Achalasia is a disorder of the esophagus that makes it difficult for an individual to swallow solid or liquid foods. It occurs when the esophageal sphincter muscle (located between the esophagus and the stomach) does not relax normally, making it hard for food to pass from the esophagus into the stomach. Most doctors recommend surgery as the best way to improve this condition.

Robotic Heller myotomy is a robotic procedure to correct achalasia, in which the circular muscle of the lower esophagus is cut and divided. This results in decreased pressure on the lower esophageal sphincter muscle which makes swallowing easier. Compared to traditional open surgery through a large incision in the abdomen or side of the chest, patients undergoing a robotic Heller myotomy usually experience a faster and easier recovery and less pain.

Paraesophageal Hernia (PEH)

This is a type of hernia in which the stomach and possibly other organs herniate through a defect in the diaphragm in the chest. This can also be called a "hiatal hernia" and may be associated with symptoms of reflux, heart burn, difficulty swallowing or shortness of breath. Robotic parasesophageal hernia repair offers surgeons improved dexterity in the narrow space of the diaphragm.

Meet our Surgeons

Michael C. Marcucci, MD, FACS
Elizabeth Renza-Stingone, MD, FACS

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Robotic surgery can be used to treat a number of gynecologic conditions, including endometriosis, heavy uterine bleeding, uterine fibroids, and ovarian cysts, among others. Drexel Surgery uses the da Vinci® Surgical System robotics to perform majority of gynecologic surgical procedures.

Robotic hysterectomy

A simple hysterectomy – removal of the uterus – is the most common surgery to treat benign gynecologic conditions such as heavy bleeding, fibroids, endometriosis and pelvic prolapse. Robotic hysterectomy provides the surgeon with enhanced visualization of the blood vessels, ureters, and surrounding tissue during surgery. Smaller incisions result in less scarring and less pain following surgery. Most patients undergoing robotic hysterectomy can resume normal activities within two to three weeks, compared to six to eight weeks for open surgery.

Robotic myomectomy

This minimally invasive procedure is performed to remove uterine fibroids that are causing symptoms such as pelvic pain and heavy bleeding. Robotic myomectomy provides the surgeon with superior visualization of the fibroids and surrounding tissue and enhances the surgeon's ability to suture the uterus.

Robotic ovarian cystectomy

Robotic surgery provides many advantages in delicate surgical procedures such as this to remove benign ovarian cysts, while leaving the ovaries intact. The enhanced visualization provided by the da Vinci Surgical System's 3D high-definition camera facilitates precise removal of ovarian cysts.

Meet Our Surgeon

Minda A. Green, MD

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General Surgery

Ventral and Inguinal Hernia

A ventral hernia is the result of a hole in the abdominal wall. These defects can be located at the navel (umbilical hernia), in the midline of the abdomen between the navel and breastbone (epigastric hernia), or through any previous surgical incision in the abdominal wall that fails to heal completely (incisional hernia). Surgery is usually recommended.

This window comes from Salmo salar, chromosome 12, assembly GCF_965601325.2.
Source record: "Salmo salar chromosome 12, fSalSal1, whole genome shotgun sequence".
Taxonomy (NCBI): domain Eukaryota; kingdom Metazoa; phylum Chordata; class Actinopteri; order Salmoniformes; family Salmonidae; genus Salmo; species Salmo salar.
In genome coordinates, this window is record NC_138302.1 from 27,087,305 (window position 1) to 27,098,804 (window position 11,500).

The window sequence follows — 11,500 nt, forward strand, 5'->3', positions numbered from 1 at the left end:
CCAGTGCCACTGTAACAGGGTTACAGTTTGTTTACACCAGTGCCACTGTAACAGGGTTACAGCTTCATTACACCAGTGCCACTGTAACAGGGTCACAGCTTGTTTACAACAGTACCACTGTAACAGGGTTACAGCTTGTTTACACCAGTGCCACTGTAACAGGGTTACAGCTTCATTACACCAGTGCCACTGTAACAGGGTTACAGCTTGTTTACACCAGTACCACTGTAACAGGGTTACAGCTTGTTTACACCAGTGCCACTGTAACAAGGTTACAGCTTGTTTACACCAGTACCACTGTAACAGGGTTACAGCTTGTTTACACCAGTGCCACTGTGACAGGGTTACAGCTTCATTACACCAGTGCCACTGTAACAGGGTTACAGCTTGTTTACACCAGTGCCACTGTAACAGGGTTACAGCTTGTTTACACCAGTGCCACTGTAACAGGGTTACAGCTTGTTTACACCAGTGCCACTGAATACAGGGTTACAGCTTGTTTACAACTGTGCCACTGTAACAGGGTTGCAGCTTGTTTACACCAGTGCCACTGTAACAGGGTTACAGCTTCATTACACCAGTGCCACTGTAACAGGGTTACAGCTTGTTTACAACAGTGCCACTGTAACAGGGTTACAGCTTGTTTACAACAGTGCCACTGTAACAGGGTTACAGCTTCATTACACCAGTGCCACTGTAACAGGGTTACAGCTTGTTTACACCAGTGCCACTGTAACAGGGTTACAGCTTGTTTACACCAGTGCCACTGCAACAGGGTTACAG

An inguinal hernia is a dect in abdominal wall in the groin.

Robotic ventral hernia repair enhances the surgeon's ability to suture the hole closed in locations that are difficult to reach with traditional laparoscopic instruments. Robotic hernia repair has also been shown to reduce the higher recurrence rate associated with open repair.

Meet Our Surgeons

Michael C. Marcucci, MD, FACS
Elizabeth Renza-Stingone, MD, FACS

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Adrenal Conditions

Removal of an adrenal gland, a procedure called adrenalectomy, may be required in cases of a benign functional tumor or adrenal cancer.

Robotic adrenalectomy

The superior visualization and precision provided by the da Vinci surgical system are ideally suited to the delicate aspects of a radical adrenalectomy, including isolating the adrenal gland from surrounding organs and structures and controlling multiple arteries and veins supplying the adrenal gland and tumor.

Hematologic disorders

Removal of the spleen may be required as treatment for certain conditions such as blood cancers, liver cirrhosis, splenic tumors, blood-clotting disorders or traumatic injury.

Robotic splenectomy

Robotic surgery enhances the surgeon's ability to perform challenging splenectomies such as those involving massive enlargement of the spleen, portal hypertension, partial splenectomy, splenic malignancies or blood cancers. The robotic system's superior visualization, maneuverability and motion control allows greater precision in dissection of the splenic vessels.

Meet Our Surgeon

Michael C. Marcucci, MD, FACS

The information on these pages is provided for general information only and should not be used for diagnosis or treatment, or as a substitute for consultation with a physician or health care professional. If you have specific questions or concerns about your health, you should consult your health care professional.

The images being used are for illustrative purposes only; any person depicted is a model.